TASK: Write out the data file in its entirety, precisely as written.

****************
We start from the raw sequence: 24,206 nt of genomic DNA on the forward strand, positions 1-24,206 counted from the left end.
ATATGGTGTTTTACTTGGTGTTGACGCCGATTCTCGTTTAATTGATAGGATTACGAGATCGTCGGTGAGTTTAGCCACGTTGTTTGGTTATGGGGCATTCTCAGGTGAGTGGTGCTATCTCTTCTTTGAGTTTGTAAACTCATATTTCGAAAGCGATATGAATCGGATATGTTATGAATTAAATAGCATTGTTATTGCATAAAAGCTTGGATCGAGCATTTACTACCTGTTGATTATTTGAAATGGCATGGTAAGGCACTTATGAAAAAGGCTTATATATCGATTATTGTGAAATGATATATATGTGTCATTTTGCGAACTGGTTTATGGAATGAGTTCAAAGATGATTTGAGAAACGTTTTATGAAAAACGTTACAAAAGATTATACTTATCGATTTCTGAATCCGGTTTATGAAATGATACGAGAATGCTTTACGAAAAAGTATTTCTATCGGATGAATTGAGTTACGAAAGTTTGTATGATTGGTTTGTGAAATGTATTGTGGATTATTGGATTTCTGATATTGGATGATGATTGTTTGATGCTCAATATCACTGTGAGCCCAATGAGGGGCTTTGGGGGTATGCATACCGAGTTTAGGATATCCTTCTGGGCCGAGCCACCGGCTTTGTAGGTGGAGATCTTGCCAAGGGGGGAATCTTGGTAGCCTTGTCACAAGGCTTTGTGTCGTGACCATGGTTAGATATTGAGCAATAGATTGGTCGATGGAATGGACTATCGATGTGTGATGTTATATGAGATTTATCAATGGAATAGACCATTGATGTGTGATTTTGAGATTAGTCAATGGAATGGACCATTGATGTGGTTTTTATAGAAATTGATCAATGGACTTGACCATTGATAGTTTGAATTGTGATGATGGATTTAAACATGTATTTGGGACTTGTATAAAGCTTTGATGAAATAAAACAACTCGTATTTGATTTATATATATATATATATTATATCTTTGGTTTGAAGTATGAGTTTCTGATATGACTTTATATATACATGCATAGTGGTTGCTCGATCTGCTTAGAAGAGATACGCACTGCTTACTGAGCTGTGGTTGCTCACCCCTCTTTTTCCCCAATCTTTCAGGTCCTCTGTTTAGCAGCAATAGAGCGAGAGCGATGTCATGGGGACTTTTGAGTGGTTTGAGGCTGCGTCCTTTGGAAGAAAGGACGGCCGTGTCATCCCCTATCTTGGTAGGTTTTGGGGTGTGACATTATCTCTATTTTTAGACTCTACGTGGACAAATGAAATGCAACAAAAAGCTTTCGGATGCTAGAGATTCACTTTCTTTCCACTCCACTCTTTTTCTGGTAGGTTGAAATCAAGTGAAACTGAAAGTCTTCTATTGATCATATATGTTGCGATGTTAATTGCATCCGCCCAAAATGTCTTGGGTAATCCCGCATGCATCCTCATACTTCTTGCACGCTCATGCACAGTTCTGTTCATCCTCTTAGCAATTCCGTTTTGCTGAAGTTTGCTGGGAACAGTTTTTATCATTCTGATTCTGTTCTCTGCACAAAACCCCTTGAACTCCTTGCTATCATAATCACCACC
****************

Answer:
We start from the raw sequence: 24,206 nt of genomic DNA on the forward strand, positions 1-24,206 counted from the left end.
ATATGGTGTTTTACTTGGTGTTGACGCCGATTCTCGTTTAATTGATAGGATTACGAGATCGTCGGTGAGTTTAGCCACGTTGTTTGGTTATGGGGCATTCTCAGGTGAGTGGTGCTATCTCTTCTTTGAGTTTGTAAACTCATATTTCGAAAGCGATATGAATCGGATATGTTATGAATTAAATAGCATTGTTATTGCATAAAAGCTTGGATCGAGCATTTACTACCTGTTGATTATTTGAAATGGCATGGTAAGGCACTTATGAAAAAGGCTTATATATCGATTATTGTGAAATGATATATATGTGTCATTTTGCGAACTGGTTTATGGAATGAGTTCAAAGATGATTTGAGAAACGTTTTATGAAAAACGTTACAAAAGATTATACTTATCGATTTCTGAATCCGGTTTATGAAATGATACGAGAATGCTTTACGAAAAAGTATTTCTATCGGATGAATTGAGTTACGAAAGTTTGTATGATTGGTTTGTGAAATGTATTGTGGATTATTGGATTTCTGATATTGGATGATGATTGTTTGATGCTCAATATCACTGTGAGCCCAATGAGGGGCTTTGGGGGTATGCATACCGAGTTTAGGATATCCTTCTGGGCCGAGCCACCGGCTTTGTAGGTGGAGATCTTGCCAAGGGGGGAATCTTGGTAGCCTTGTCACAAGGCTTTGTGTCGTGACCATGGTTAGATATTGAGCAATAGATTGGTCGATGGAATGGACTATCGATGTGTGATGTTATATGAGATTTATCAATGGAATAGACCATTGATGTGTGATTTTGAGATTAGTCAATGGAATGGACCATTGATGTGGTTTTTATAGAAATTGATCAATGGACTTGACCATTGATAGTTTGAATTGTGATGATGGATTTAAACATGTATTTGGGACTTGTATAAAGCTTTGATGAAATAAAACAACTCGTATTTGATTTATATATATATATATATTATATCTTTGGTTTGAAGTATGAGTTTCTGATATGACTTTATATATACATGCATAGTGGTTGCTCGATCTGCTTAGAAGAGATACGCACTGCTTACTGAGCTGTGGTTGCTCACCCCTCTTTTTCCCCAATCTTTCAGGTCCTCTGTTTAGCAGCAATAGAGCGAGAGCGATGTCATGGGGACTTTTGAGTGGTTTGAGGCTGCGTCCTTTGGAAGAAAGGACGGCCGTGTCATCCCCTATCTTGGTAGGTTTTGGGGTGTGACATTATCTCTATTTTTAGACTCTACGTGGACAAATGAAATGCAACAAAAAGCTTTCGGATGCTAGAGATTCACTTTCTTTCCACTCCACTCTTTTTCTGGTAGGTTGAAATCAAGTGAAACTGAAAGTCTTCTATTGATCATATATGTTGCGATGTTAATTGCATCCGCCCAAAATGTCTTGGGTAATCCCGCATGCATCCTCATACTTCTTGCACGCTCATGCACAGTTCTGTTCATCCTCTTAGCAATTCCGTTTTGCTGAAGTTTGCTGGGAACAGTTTTTATCATTCTGATTCTGTTCTCTGCACAAAACCCCTTGAACTCCTTGCTATCATAATCACCACC